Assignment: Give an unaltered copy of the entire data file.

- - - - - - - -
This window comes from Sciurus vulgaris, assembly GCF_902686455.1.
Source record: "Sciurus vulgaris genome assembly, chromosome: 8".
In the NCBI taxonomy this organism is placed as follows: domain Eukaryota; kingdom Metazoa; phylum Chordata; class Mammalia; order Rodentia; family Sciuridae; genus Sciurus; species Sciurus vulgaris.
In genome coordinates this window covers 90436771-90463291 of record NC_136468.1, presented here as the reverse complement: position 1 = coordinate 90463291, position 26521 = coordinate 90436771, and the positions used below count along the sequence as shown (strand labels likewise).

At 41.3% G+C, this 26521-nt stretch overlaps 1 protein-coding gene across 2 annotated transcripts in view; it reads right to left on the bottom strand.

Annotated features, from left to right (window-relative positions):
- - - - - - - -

This window comes from Sciurus vulgaris, assembly GCF_902686455.1.
Source record: "Sciurus vulgaris genome assembly, chromosome: 8".
In the NCBI taxonomy this organism is placed as follows: domain Eukaryota; kingdom Metazoa; phylum Chordata; class Mammalia; order Rodentia; family Sciuridae; genus Sciurus; species Sciurus vulgaris.
In genome coordinates this window covers 90436771-90463291 of record NC_136468.1, presented here as the reverse complement: position 1 = coordinate 90463291, position 26521 = coordinate 90436771, and the positions used below count along the sequence as shown (strand labels likewise).

At 41.3% G+C, this 26521-nt stretch overlaps 1 protein-coding gene across 2 annotated transcripts in view; it reads right to left on the bottom strand.

Annotated features, from left to right (window-relative positions):